“As one of the main tourist operators in the Okavango, Wilderness has been the perfect partner in conducting these surveys particularly with regards to the complicated logistics involved in carrying out our large-scale surveys in a dynamic, and at times, inaccessible landscape,” Kotze adds. “Wilderness has provided invaluable logistical support to our ground teams by providing accommodation, food, flights (for researchers and equipment), and fuel as well as access to research vehicles and boats in some of the more remote areas of the Delta. The staff of the environmental department have also added immense value to our surveys by assisting our teams in the setup, takedown and monitoring of our camera traps, providing on the ground expertise on the areas in which the surveys have been conducted and assisting in the follow up of predator sightings.”
The camera traps have also been used to monitor rhino, as well as shyer species such as aardwolf, aardvark and the rusty-spotted genet.
Wilderness Safaris helps to conserve 2.3 million hectares. In 2018, of this, 51.7% was leased from the state (in national parks and game reserves, for example — for which it paid P51m in park fees) while a further 45.9% was leased from communities (which cost it P13.9m).
These contributions are vital to bolstering state conservation agencies, which, starved of resources, have been unable to adequately protect the land in its charge or create income opportunities for neighbouring communities. The company has had a concession on the Busanga Plains in Zambia’s Kafue National Park since 2006. This has boosted the park’s operating budget and catalysed outreach and conservation projects — in turn resulting in less poaching and a healthier ecosystem. Aerial surveys done in 2007 and 2017, showed increases of 487% for red lechwe, 113% for blue wildebeest and 87% for red hartebeest.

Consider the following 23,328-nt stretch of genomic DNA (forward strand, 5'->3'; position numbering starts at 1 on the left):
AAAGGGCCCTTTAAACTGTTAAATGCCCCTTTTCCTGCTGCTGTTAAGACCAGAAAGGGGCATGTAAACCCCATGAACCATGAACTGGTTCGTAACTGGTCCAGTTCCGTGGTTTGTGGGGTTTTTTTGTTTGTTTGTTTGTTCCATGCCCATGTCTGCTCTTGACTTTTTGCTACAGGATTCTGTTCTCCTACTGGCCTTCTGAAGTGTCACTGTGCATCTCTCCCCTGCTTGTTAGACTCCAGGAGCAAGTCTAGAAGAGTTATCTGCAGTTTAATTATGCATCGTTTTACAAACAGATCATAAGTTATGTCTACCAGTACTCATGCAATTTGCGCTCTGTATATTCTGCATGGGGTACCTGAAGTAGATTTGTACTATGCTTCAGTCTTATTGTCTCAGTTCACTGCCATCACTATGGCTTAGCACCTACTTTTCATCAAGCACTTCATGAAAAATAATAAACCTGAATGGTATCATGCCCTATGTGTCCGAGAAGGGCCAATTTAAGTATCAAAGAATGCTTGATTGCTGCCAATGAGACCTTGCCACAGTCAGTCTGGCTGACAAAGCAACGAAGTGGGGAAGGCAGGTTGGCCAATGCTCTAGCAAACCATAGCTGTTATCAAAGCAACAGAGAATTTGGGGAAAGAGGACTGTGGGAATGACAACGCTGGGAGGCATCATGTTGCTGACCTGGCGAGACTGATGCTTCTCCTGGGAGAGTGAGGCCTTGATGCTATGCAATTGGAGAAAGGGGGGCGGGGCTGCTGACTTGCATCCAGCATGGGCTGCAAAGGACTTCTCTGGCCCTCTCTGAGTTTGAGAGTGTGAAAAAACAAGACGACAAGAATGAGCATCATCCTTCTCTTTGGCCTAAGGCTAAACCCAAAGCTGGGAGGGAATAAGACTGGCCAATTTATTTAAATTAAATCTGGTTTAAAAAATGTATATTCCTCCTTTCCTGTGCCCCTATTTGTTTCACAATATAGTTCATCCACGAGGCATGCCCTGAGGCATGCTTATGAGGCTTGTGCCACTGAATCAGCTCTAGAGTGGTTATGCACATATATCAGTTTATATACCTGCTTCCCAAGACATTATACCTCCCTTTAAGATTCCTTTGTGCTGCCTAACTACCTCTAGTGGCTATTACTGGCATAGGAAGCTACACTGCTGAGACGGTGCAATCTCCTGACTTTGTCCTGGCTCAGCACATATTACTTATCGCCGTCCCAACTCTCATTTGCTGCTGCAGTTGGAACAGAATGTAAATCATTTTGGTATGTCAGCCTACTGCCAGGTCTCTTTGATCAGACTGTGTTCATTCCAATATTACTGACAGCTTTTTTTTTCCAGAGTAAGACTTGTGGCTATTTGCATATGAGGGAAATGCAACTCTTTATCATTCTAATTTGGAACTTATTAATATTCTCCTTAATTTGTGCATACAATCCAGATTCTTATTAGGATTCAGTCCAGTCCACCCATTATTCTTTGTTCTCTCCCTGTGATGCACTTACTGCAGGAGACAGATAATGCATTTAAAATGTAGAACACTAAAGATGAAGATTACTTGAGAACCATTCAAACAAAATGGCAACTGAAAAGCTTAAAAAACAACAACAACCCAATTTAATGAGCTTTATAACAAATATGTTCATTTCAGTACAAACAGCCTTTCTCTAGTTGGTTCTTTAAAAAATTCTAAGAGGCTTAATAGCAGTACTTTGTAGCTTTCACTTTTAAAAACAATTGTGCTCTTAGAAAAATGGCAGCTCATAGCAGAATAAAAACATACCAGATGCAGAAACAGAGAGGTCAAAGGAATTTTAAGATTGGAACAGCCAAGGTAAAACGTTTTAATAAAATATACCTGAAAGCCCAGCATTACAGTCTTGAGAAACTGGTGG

Back in Botswana, where Wilderness has most of its lodges, the company has enjoyed good relations with its previous president, Ian Khama. An avowed conservationist who banned trophy hunting, he also has small stakes in two of the company’s subsidiaries (investments which the company says predate his political career) and was also present when Wilderness released the first two white rhinos into the Delta.
Masisi has set a markedly different tone on conservation to his predecessor. He is considering reintroducing the culling of elephants as well as dropping the hunting ban. Not long after being appointed last year, he also disarmed the DWNP’s anti-poaching unit which had been established by Khama (Botswana Defence Force anti-poaching patrols still carry arms). Since then, local media has reported that at least eight rhinos have been poached in the Delta. It is difficult to determine to what degree the poaching — in what till very recently has been considered a safe haven for these beasts — is a result of the DWNP unit losing its firepower.
The two’s relationship has become publicly rancorous in the months since Masisi was appointed. Wilderness did not respond to questions as to how Botswana’s political changes might affect its conservation efforts.